As you know we've recently spinned our 1.0 branch off of trunk. While
preparing the 1.0 to trunk merges and the 1.0 nightlies we've had a few
off-list discussions (with some of you) on how exactly we should be
handling this release and the following updates that would reflect bug
fixes and other patches.
The initial plan was to go through several release candidates, then
release 1.0.0, then continue with 1.0.x releases until we decide to
discontinue the branch.
The thing is that this way we are adding a lot of release management
overhead without any substantial benefit.
I am therefore suggesting that we handle things the following way:
The first nightly build over the 1.0 branch is to be considered our 1.0
release. This is obviously not going to be THE stable release since
there are still a number of known issues that would get fixed with
subsequent releases. This means that we won't have to announce this
release with all the fanfare typical for a first roll out. All following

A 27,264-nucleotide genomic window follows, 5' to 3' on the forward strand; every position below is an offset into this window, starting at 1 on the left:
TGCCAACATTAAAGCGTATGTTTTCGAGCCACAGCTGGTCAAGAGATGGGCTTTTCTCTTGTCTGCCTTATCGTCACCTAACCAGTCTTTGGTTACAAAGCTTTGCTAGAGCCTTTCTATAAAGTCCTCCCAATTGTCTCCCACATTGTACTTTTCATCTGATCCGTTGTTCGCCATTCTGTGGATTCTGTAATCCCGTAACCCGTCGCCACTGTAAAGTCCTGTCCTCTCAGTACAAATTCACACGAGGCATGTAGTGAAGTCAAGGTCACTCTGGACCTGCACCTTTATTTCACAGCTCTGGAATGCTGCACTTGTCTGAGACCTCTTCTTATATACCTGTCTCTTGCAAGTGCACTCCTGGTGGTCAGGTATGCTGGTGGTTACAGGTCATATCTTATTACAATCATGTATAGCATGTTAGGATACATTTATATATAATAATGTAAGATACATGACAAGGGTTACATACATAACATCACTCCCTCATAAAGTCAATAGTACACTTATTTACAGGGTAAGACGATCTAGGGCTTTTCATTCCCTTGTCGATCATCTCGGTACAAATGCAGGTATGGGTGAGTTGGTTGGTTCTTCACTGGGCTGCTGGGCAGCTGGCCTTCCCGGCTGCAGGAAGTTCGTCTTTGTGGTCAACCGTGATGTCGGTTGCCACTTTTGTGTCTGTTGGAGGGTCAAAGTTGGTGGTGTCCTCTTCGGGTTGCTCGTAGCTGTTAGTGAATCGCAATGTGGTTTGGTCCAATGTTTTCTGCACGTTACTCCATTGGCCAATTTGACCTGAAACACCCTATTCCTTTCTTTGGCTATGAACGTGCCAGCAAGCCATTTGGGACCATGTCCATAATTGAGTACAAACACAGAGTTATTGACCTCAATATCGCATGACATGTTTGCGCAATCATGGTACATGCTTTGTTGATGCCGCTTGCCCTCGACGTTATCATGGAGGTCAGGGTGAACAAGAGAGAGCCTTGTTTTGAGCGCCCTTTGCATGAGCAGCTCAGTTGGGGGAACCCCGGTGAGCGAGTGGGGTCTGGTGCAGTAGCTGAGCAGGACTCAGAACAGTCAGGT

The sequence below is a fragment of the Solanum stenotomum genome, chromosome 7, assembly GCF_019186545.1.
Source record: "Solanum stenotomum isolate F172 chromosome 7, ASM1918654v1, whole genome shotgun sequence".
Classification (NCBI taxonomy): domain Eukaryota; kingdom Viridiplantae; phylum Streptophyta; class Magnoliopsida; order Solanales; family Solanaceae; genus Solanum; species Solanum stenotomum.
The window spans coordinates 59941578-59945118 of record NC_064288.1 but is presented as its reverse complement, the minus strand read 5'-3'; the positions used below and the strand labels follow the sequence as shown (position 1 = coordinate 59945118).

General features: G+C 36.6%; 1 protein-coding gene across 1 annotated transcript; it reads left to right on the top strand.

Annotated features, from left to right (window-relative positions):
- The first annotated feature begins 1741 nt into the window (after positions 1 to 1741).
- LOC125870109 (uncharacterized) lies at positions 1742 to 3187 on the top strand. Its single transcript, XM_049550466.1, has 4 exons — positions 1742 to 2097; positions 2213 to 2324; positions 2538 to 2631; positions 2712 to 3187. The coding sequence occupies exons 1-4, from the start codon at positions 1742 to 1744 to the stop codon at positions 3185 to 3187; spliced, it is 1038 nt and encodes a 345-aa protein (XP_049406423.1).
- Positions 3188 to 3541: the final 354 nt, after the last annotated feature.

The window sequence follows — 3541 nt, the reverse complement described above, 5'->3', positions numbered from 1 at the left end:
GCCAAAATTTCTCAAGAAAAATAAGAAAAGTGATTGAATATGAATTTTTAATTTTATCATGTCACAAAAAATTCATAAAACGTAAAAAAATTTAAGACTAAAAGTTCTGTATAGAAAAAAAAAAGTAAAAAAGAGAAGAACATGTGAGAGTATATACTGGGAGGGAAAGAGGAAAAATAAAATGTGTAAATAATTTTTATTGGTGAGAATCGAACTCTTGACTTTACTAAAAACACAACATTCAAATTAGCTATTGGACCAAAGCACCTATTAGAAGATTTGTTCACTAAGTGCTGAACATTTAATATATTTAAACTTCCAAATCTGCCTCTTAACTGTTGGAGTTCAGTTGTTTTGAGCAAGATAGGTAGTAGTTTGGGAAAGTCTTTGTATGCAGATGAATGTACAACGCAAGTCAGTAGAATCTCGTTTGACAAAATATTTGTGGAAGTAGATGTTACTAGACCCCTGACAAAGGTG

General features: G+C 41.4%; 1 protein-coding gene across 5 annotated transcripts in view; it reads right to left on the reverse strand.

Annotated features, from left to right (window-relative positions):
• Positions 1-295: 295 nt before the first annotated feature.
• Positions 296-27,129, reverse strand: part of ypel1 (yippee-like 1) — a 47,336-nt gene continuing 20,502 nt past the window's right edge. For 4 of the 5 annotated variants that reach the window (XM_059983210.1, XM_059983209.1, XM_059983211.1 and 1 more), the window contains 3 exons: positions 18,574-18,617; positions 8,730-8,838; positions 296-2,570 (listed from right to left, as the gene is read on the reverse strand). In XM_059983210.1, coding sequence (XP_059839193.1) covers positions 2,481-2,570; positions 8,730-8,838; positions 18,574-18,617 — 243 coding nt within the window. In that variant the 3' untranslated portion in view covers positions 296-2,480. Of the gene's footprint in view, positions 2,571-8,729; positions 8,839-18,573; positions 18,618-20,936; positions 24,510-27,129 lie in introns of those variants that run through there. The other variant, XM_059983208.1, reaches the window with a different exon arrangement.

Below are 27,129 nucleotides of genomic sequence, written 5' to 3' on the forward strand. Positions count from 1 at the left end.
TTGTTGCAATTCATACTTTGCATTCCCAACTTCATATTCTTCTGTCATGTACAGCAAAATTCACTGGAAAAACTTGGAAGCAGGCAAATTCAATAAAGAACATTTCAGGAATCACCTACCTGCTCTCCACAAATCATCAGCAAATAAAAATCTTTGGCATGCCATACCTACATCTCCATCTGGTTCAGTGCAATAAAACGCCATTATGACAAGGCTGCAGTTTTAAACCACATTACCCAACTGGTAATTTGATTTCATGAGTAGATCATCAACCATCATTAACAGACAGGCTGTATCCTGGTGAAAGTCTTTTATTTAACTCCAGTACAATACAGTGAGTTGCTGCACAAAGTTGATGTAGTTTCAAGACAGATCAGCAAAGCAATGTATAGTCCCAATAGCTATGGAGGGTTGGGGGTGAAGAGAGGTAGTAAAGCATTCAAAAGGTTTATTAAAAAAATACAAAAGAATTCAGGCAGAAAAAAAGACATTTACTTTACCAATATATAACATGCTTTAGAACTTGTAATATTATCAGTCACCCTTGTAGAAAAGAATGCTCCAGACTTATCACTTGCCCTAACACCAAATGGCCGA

commits would then trigger 1.0.x releases. One day, when and if we
manage to fix all pending 1.0 issues we may want to drop a few
announcements here and there notifying the world of our first officially
stable release. If this doesn't happen with 1.0 it would with 2.0.
All auto update mechanisms that we currently support (debian, sparkle,
rpm, and our home grown windows updater) would be working independently
over the two build lines.
We are going to continue maintaining the 1.0 branch and the 1.0.x
releases until we are ready to cast a 2.0 branch and at that point 1.0
would be discontinued. Also at that point the 1.0 updaters are going to
automatically shift to 2.0.
The point of all this is to make sure that branch management is as
simple and as reliable as possible. Does anyone see a problem with this?